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Click the photo for an audio slideshow of Perkins' set at SXSW.  

Elvis Perkins in Dearland, with Let's Go Sailing
Where: The Tractor Tavern

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Tonight: Elvis Perkins in Dearland

elvis1button.jpg

Click the photo for an audio slideshow of Perkins' set at SXSW. 

Elvis Perkins in Dearland, with Let's Go Sailing
Where: The Tractor Tavern
When: Tonight, 8 p.m.
Cost: $10 

Mumbles and Melodies
By Drew Bixby

The neo-hippies and indie-rockers gathered en masse inside Denver’s historic Ogden Theatre are too busy ordering $5 Guinness tall boys and waiting anxiously for My Morning Jacket to even notice that Elvis Perkins in Dearland has already launched into the slow, beautiful build of “While You Were Sleeping,” the opening track of Perkins' latest, Ash Wednesday. Enter mumbled thanks and polite, drowsy applause. Then everything changes.

Perkins is peeling off his sweater and tightly-knotted scarf and bellowing with a mysterious sense of enthusiasm. Drummer Nicholas Kinsey is on his feet, simultaneously shaking a tambourine and beating a marching bass drum; and a roomful of uninterested hipsters are suddenly paying attention.

Eyes remain enraptured as the Dearlanders introduce a host of accomplices – a dusty harmonium organ, a cumbus guitar, xylophones and an array of horns. For forty minutes – in moments that are alternately Dylan-meets-Cohen pensive and Neutral-Milk-Hotel-meets-Neil-Young boisterousness – Denver’s cold and tired collectively gaze upon Perkins as if upon a lover.

Three weeks later I catch up with Perkins to talk about horseback riding, his hair-metal upbringing and what it takes to throw down a commanding opening set.

How do you explain the drastic difference between the tempo and energy of your live show and the subdued nature of Ash Wednesday?


Perkins: Well, the record was made before the band was formed, so the live show is a whole new environment that wasn’t in existence when Ash Wednesday was being recorded. But I think there has been some sense as an opening act and playing in front of audiences who are largely there to see the next band – there’s some tension and there’s some need, it occurs to me, to, I don’t know, both have some sort of shield up and to be a little more aggressive in terms of protecting oneself.

Also, it’s a means to reach an audience that is primarily there to see something other than what you’re giving them, so I think all those things make for a slightly more energetic or kinetic show. I’m not sure how that’s going to translate when we start playing for people who come wanting to hear the record. It may be possible and feel good to tone it down slightly and let the songs breathe instead of sometimes feeling like I’m shouting them out and hoping and trying to get the attention of a passive audience.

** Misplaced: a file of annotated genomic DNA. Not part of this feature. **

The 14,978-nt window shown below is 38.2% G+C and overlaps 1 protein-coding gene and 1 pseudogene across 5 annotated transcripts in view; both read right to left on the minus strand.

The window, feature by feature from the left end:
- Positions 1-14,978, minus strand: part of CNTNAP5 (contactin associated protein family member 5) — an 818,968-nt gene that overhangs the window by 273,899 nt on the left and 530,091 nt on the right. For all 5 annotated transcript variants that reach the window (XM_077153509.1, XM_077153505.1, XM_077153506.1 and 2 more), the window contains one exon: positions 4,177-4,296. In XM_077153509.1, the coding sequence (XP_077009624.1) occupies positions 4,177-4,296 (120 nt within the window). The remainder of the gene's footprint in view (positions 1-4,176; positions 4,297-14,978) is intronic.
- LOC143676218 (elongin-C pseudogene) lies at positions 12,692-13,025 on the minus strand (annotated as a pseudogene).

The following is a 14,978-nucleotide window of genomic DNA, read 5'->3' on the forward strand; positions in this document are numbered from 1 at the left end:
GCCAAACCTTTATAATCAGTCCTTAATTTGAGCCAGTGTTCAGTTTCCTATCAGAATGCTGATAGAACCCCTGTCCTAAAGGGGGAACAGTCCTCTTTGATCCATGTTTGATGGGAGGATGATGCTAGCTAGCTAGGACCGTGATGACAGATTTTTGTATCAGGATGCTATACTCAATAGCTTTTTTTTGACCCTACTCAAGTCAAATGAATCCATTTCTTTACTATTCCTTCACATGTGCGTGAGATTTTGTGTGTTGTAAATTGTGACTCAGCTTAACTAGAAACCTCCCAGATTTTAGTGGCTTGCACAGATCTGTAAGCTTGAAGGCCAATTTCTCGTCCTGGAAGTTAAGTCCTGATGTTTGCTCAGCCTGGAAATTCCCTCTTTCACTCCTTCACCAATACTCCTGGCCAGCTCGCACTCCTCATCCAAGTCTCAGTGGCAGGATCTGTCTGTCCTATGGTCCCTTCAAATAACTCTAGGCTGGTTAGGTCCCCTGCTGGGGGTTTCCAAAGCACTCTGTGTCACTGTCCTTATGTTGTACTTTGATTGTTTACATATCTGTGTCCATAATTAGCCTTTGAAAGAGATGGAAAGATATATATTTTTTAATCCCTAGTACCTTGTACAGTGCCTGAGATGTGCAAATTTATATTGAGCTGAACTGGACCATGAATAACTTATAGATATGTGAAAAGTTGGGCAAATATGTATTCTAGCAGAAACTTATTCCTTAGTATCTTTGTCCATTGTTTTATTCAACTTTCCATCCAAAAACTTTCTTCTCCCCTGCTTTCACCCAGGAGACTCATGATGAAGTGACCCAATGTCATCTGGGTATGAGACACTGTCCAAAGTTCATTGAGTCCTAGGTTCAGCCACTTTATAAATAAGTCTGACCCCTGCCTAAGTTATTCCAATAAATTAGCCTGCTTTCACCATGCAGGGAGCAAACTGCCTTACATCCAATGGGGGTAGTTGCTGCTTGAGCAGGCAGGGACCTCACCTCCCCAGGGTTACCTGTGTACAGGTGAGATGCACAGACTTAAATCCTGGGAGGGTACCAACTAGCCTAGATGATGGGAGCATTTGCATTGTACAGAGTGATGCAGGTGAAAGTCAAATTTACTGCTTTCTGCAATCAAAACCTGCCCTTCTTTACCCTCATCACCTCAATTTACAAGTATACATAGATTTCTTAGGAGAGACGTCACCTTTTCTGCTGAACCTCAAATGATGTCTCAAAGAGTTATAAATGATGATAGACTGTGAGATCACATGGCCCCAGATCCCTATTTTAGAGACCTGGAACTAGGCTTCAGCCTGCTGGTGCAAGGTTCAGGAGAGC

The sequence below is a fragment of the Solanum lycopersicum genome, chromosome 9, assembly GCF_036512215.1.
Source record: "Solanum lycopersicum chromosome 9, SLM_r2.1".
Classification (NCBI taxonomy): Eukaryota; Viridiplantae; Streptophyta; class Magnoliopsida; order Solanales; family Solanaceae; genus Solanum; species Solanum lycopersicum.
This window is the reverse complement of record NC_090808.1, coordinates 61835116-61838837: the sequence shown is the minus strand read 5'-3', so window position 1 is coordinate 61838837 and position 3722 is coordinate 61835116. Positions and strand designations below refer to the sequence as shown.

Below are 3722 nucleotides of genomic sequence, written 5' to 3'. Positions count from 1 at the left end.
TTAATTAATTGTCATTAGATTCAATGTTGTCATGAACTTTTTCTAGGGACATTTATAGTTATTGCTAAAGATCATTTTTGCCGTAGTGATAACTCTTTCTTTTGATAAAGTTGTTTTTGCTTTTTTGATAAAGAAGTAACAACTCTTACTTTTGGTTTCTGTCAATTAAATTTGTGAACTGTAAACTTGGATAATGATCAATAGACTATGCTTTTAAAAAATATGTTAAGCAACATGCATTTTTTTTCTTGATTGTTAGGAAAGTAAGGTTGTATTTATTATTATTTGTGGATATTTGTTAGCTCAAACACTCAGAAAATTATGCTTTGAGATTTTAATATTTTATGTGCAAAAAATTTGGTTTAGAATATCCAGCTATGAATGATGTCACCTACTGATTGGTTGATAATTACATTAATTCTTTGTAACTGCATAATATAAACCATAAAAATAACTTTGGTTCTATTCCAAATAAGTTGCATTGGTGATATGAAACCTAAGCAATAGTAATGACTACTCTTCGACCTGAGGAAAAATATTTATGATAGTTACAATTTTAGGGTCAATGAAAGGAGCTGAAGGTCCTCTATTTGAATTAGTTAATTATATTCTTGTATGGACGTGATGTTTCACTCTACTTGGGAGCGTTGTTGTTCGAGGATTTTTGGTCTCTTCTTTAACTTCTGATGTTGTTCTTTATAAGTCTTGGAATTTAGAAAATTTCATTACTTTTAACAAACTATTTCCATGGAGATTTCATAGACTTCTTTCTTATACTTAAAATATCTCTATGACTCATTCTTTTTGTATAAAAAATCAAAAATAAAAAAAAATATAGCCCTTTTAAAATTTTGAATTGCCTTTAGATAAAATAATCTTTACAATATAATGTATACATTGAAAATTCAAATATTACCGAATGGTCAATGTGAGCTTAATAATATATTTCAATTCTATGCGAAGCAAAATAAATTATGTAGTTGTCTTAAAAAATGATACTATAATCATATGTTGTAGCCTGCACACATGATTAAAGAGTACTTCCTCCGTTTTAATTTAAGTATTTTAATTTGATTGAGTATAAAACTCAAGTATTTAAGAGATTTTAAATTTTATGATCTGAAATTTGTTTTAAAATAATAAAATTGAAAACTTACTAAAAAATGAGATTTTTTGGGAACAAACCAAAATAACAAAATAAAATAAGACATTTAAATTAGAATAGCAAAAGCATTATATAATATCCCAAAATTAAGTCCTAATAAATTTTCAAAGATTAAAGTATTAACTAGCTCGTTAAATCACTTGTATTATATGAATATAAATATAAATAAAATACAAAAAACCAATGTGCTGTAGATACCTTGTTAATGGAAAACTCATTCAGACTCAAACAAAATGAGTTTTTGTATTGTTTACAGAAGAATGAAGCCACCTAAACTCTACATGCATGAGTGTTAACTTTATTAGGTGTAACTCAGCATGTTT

Do you prefer touring alone or with support? 

Perkins: Most of the touring we’ve done has been as a full band. But whenever I get the chance to play solo I’m just as comfortable with that. I suspect in the future some balance of the two. My band is great and they’re great guys and we have a lot of fun. And so far it’s made much more sense to be a full band opening for My Morning Jacket and Clap Your Hands Say Yeah than it would to be just a guy and a guitar. That would probably confuse and upset certain audiences that would be there to rock out.

What were your musical influences growing up?

Perkins: I aligned myself with some funny things in my early, passionate days. I was taking what MTV had to give to me, so I was into a lot of grand hair rock back in the day that doesn’t really read so much into what I do now. (Laughs.) But I also took a liking to Tracy Chapman and that band Living Colour and Milli Vanilli. I think maybe even before that – and during and after my bridge into the other world where I feel more comfortable now – I was into Simon and Garfunkel and that spoke to me pretty heavily. I learned what it was to deal with a song – to sing a song and play a song – by playing Leonard Cohen and Cat Stevens and those dudes.

Do you have non-musical aspirations for when This is all over?

Perkins: I don’t know. It’s been a long road getting here, and now that I’m here I’m not really thinking about where else to go – just probably to a sunnier state of consciousness more than anything I might be doing. I hope to, I don’t know, be more freed up in the mind and otherwise. I don’t have any great plans for horseback riding or painting or anything. I think that so far this is pretty time consuming and energy consuming and I’m satisfied with that for a while.

 
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